After the trade of Francisco Rodriguez to the Brewers, John Mozeliak was asked why the Cardinals weren’t in on the player popularly known as “K-Rod.” Mozeliak said that Rodriguez’s $17.5 million option would have handcuffed the team financially next year. So if, Rodriguez’s $17.5 million option will handcuff the team, so will Buehrle $15 million one.
Time for some number crunching to see just how true this statement turns out being. [click to continue…]
It’s this time of year that trade rumors are flying left and right and rarely do any of them get executed. GM’s all across baseball are working endless hours with their top deputies to inquire on any player they feel would help their club and gauge the asking price. So with a week left before the deadline what are the Cardinal’s needs? Who should be be targeting? What players/prospects should be off limits? I will try to break down this very complex process to define the Cards biggest needs and players we should be targeting.
Anyone who watches the Cards on a regular basis can identify our weaknesses. We need to upgrade our rotation, bullpen and SS. My gut feeling says the Cards have identified our rotation as the biggest need so we can move McClellan back to the bullpen which kills 2 birds with one stone. McClellan is very effective against lefties as well so he could be used when needed as a lefty specialist (as weird as that sounds). If we can’t find a fit that is within a price we are willing to pay for rotation help we will certainly find a bullpen arm to provide stability and depth. The last and hardest area to address is SS. Theriot’s offense was making up for his defensive woes early in the year. Well his offensive is suffering of late and today’s game is the reason why we need someone that can sure up the defensive side.
1) Shelby Miller, Carlos Martinez and Oscar Taveras – The first 2 are names that most everyone knows about and its been publicized that we are not going to trade them. Taveras is another guy I see as an untouchable product. By far our best upside offensive prospect. He has 5 legit tools and is tearing up opposing pitchers this year (over .400 avg). He has been on the DL twice but nothing concerning long term. he can play all 3 OF positions well.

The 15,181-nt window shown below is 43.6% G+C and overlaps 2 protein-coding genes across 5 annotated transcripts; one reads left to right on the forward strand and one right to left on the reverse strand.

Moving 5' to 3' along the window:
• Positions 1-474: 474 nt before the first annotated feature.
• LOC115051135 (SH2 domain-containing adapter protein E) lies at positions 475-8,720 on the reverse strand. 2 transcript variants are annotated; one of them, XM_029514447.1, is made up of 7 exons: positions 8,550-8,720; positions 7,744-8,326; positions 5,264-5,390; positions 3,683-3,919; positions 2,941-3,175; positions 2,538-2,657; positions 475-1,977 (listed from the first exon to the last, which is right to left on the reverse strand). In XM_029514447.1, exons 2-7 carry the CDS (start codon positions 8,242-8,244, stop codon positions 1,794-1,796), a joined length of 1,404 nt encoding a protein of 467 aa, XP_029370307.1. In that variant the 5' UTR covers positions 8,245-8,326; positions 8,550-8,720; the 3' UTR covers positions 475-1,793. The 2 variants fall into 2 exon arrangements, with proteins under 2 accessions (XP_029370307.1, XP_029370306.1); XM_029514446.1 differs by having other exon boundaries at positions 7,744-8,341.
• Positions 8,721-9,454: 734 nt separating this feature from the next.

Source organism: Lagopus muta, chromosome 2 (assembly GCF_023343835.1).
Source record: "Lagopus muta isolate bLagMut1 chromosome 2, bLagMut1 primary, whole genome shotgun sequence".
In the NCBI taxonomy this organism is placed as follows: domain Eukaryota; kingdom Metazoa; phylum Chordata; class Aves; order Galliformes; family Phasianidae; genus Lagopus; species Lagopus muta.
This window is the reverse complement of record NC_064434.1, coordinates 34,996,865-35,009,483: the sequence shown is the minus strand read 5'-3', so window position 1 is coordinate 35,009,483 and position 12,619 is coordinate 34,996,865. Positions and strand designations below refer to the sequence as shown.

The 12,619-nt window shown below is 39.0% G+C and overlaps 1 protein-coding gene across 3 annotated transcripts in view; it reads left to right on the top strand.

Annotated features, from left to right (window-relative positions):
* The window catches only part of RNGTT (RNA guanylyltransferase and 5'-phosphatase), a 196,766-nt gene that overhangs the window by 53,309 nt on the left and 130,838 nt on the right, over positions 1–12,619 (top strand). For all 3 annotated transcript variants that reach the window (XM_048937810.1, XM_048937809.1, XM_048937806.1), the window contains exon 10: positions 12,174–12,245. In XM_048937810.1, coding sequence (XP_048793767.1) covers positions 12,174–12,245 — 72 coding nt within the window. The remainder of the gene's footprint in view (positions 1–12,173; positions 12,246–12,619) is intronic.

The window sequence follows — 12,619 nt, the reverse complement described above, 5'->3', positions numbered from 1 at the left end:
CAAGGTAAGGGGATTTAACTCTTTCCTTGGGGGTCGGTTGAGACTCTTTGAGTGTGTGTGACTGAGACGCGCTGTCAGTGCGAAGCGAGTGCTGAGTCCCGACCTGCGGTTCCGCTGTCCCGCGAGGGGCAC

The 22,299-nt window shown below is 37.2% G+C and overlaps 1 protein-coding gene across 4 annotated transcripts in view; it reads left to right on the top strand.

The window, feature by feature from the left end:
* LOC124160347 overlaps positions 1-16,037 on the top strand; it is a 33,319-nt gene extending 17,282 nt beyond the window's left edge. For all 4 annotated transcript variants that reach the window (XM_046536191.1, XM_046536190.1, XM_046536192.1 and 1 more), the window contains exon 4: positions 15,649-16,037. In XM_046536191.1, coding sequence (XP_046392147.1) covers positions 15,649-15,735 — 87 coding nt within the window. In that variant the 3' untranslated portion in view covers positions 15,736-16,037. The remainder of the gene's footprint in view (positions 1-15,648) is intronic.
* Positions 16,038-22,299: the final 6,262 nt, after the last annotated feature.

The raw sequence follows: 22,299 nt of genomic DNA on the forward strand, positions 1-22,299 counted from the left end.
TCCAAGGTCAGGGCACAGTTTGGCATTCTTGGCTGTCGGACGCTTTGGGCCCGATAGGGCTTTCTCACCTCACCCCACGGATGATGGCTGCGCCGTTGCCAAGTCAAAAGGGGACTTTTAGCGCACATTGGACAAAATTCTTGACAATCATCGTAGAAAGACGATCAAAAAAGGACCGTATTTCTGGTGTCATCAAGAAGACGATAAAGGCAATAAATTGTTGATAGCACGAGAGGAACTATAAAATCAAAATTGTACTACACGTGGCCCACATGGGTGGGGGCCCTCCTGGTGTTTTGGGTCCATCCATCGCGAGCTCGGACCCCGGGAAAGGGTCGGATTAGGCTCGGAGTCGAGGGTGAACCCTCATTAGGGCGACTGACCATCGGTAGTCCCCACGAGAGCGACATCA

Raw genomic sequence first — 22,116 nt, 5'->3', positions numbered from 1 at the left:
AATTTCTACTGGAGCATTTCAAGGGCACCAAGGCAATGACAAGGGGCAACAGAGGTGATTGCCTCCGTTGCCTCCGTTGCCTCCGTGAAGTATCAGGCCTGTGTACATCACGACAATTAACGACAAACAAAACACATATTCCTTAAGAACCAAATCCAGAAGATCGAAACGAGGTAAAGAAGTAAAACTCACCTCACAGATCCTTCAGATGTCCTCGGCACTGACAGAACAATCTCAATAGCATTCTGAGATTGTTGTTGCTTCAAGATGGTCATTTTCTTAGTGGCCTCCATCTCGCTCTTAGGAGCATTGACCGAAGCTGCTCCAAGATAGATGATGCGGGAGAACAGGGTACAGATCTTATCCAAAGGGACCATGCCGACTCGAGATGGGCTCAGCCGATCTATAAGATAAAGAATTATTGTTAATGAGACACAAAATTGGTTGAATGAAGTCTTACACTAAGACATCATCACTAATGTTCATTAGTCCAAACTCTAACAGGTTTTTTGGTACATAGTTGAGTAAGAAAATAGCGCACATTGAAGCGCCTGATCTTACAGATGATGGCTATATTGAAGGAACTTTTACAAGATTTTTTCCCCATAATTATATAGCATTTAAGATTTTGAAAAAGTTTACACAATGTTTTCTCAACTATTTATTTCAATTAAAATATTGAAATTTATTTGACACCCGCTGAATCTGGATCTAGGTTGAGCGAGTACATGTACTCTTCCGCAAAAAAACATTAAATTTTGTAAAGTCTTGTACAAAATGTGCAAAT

2) Colby Rasmus – With all the talk of teams being interesting in Rasmus and Mo stating he is not looking to deal Rasmus I will set the record straight. I don’t think Mo is going to sell low and no team will be willing to give a package of MLB upgrades in the rotation as well as 1-2 upper tier prospects to get a deal done. Maybe he isn’t untouchable right now but because the price “should” be very high no team is going to come close. [click to continue…]
Trade rumors are swirling around Colby Rasmus like nothing else. Then comes the bombshell earlier in the week that Tony LaRussa will be going by performance to determine who gets playing time. What that means is that Rasmus is sitting more often and Jon Jayis getting more opportunities.
I supported that idea. I thought it was a good idea. I’d wondered aloud if maybe making Rasmus earn his starting job back would be the catalyst to get him focused.
Rasmus has just one hit since the All Star break and his hitting .133 in July. That follows up a .213 June and a .253 May. It’s been a slow decline for the former first round pick. One that has the rumor mills considering a change of scenery for the 24 year old center fielder.
His counterpart, Jon Jay, on the other hand is hitting .368 since the All Star break and an even .300 in July. Combine that with Jay providing more sound defense than Rasmus has been and you have yourself the makings of a mid-season starter swap, though LaRussa has been hesitant to call Jay the team’s new starting center fielder.
However, I was fine with everything until tonight’s game against the Pirates. It’s the top of the 9th inning and there are two out. Jason Motte came in to get the final two outs of the bottom of the 8th and the pitcher’s spot came up in the Cardinals’ half of the 9th. Up goes Motte to the plate for his fourth major league at bat. Before tonight, he was 0-for-3 with 3 strikeouts. After tonight, he is 0-for-4 with 4 strikeouts. Motte comes out to pitch the 9th, right? Wrong. [click to continue…]